What is Linear Regression?

Linear regression is a basic and commonly used type of predictive analysis

FYI, Predictive analytics involves extracting data from existing data sets with the goal of identifying trends and patterns. These trends and patterns are then used to predict future outcomes and trends. Predictive analytics is the branch of the advanced analytics which is used to make predictions about unknown future events. Predictive analytics uses many techniques from data mining, statistics, modeling, machine learning, and artificial intelligence to analyze current data to make predictions about future. It uses a number of data mining, predictive modeling and analytical techniques to bring together the management, information technology, and modeling business process to make predictions about future. The patterns found in historical and transactional data can be used to identify risks and opportunities for future. Predictive analytics models capture relationships among many factors to assess risk with a particular set of conditions to assign a score, or weightage.

The overall idea of regression is to examine two things:

(1) does a set of predictor variables do a good job in predicting an outcome (dependent) variable?

(2) Which variables in particular are significant predictors of the outcome variable, and in what way do they–indicated by the magnitude and sign of the beta estimates–impact the outcome variable?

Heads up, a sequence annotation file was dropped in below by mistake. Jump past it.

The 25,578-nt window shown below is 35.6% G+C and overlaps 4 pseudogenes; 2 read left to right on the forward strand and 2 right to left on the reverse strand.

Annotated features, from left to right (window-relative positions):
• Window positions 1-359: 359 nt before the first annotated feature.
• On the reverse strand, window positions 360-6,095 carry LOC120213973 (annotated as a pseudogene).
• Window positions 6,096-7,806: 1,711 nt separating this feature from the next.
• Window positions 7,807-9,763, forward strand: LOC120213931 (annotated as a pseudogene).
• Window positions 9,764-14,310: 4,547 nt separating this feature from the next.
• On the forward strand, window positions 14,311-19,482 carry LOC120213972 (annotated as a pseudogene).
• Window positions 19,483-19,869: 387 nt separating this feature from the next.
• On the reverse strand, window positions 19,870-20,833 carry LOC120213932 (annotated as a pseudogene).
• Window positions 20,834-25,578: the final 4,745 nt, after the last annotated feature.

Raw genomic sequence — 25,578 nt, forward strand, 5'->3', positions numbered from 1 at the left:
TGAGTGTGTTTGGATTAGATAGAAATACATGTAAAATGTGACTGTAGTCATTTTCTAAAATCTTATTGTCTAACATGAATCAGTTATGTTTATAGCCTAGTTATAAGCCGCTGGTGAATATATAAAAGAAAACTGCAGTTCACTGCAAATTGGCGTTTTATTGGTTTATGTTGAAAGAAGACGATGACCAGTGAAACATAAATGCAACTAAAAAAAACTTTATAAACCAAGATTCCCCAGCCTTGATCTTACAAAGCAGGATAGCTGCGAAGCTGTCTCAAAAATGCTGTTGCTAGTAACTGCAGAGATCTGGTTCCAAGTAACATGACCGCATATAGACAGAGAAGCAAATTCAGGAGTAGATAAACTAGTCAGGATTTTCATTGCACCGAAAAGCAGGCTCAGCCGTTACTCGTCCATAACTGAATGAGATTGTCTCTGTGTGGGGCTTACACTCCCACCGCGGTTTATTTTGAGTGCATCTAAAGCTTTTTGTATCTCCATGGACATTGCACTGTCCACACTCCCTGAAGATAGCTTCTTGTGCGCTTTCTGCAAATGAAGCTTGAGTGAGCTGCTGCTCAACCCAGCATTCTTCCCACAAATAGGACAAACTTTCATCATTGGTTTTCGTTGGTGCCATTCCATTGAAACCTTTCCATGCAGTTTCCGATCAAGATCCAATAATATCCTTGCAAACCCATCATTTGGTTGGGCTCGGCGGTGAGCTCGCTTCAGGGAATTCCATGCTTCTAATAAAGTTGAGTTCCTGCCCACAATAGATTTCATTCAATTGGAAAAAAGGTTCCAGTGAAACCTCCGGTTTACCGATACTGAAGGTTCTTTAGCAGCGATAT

These regression estimates are used to explain the relationship between one dependent variable and one or more independent variables.  The simplest form of the regression equation with one dependent and one independent variable is defined by the formula y = c + b*x, where y = estimated dependent variable score, c = constant, b = regression coefficient, and x = score on the independent variable.

 

There are several types of linear regression analyses available to researchers.

  • Simple linear regression
    1 dependent variable (interval or ratio), 1 independent variable (interval or ratio or dichotomous)

 

  • Multiple linear regression
    1 dependent variable (interval or ratio) , 2+ independent variables (interval or ratio or dichotomous)

 

  • Logistic regression
    1 dependent variable (dichotomous), 2+ independent variable(s) (interval or ratio or dichotomous)

 

  • Ordinal regression
    1 dependent variable (ordinal), 1+ independent variable(s) (nominal or dichotomous)

 

  • Multinominal regression
    1 dependent variable (nominal), 1+ independent variable(s) (interval or ratio or dichotomous)

 

  • Discriminant analysis
    1 dependent variable (nominal), 1+ independent variable(s) (interval or ratio)

When selecting the model for the analysis, an important consideration is model fitting.  Adding independent variables to a linear regression model will always increase the explained variance of the model (typically expressed as R²).  However, overfitting can occur by adding too many variables to the model, which reduces model generalizability.  Occam’s razor describes the problem extremely well – a simple model is usually preferable to a more complex model.  Statistically, if a model includes a large number of variables, some of the variables will be statistically significant due to chance alone.

 

Article Source: statisticssolutions

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